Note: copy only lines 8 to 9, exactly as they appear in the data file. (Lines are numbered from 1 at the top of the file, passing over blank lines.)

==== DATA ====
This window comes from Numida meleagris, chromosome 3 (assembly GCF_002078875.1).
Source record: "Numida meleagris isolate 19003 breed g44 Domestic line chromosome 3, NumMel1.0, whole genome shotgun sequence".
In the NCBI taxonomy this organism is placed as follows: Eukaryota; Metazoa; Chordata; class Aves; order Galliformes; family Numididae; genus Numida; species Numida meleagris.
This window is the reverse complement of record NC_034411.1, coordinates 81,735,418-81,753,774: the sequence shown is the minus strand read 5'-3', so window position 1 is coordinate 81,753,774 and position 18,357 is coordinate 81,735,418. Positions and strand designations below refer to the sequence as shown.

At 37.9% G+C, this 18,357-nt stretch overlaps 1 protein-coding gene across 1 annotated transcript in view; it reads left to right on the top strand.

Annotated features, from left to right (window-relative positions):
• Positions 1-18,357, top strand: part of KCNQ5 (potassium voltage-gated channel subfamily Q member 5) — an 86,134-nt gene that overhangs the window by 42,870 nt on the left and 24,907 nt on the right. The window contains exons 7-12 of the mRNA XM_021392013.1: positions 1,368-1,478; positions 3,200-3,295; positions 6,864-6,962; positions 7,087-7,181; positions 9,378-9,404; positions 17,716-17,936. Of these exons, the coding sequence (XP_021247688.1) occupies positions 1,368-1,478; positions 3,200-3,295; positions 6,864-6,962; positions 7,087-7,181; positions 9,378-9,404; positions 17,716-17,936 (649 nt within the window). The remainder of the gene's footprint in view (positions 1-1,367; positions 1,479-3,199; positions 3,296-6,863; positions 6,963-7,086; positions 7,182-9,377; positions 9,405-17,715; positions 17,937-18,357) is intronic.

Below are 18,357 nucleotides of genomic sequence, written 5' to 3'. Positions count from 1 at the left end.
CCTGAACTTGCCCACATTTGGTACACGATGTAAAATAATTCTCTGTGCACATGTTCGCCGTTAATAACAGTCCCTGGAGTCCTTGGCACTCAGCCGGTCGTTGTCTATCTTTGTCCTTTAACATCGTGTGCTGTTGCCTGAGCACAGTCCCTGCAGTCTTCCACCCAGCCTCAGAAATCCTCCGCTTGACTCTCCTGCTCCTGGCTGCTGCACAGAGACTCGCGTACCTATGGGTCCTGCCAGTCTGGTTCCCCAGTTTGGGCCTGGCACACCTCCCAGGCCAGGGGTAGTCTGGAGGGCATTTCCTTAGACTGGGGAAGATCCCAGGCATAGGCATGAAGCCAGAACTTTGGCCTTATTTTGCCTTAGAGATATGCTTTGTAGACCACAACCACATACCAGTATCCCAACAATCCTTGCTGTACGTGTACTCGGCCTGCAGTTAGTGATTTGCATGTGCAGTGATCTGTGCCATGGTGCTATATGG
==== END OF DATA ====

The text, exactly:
Below are 18,357 nucleotides of genomic sequence, written 5' to 3'. Positions count from 1 at the left end.
CCTGAACTTGCCCACATTTGGTACACGATGTAAAATAATTCTCTGTGCACATGTTCGCCGTTAATAACAGTCCCTGGAGTCCTTGGCACTCAGCCGGTCGTTGTCTATCTTTGTCCTTTAACATCGTGTGCTGTTGCCTGAGCACAGTCCCTGCAGTCTTCCACCCAGCCTCAGAAATCCTCCGCTTGACTCTCCTGCTCCTGGCTGCTGCACAGAGACTCGCGTACCTATGGGTCCTGCCAGTCTGGTTCCCCAGTTTGGGCCTGGCACACCTCCCAGGCCAGGGGTAGTCTGGAGGGCATTTCCTTAGACTGGGGAAGATCCCAGGCATAGGCATGAAGCCAGAACTTTGGCCTTATTTTGCCTTAGAGATATGCTTTGTAGACCACAACCACATACCAGTATCCCAACAATCCTTGCTGTACGTGTACTCGGCCTGCAGTTAGTGATTTGCATGTGCAGTGATCTGTGCCATGGTGCTATATGG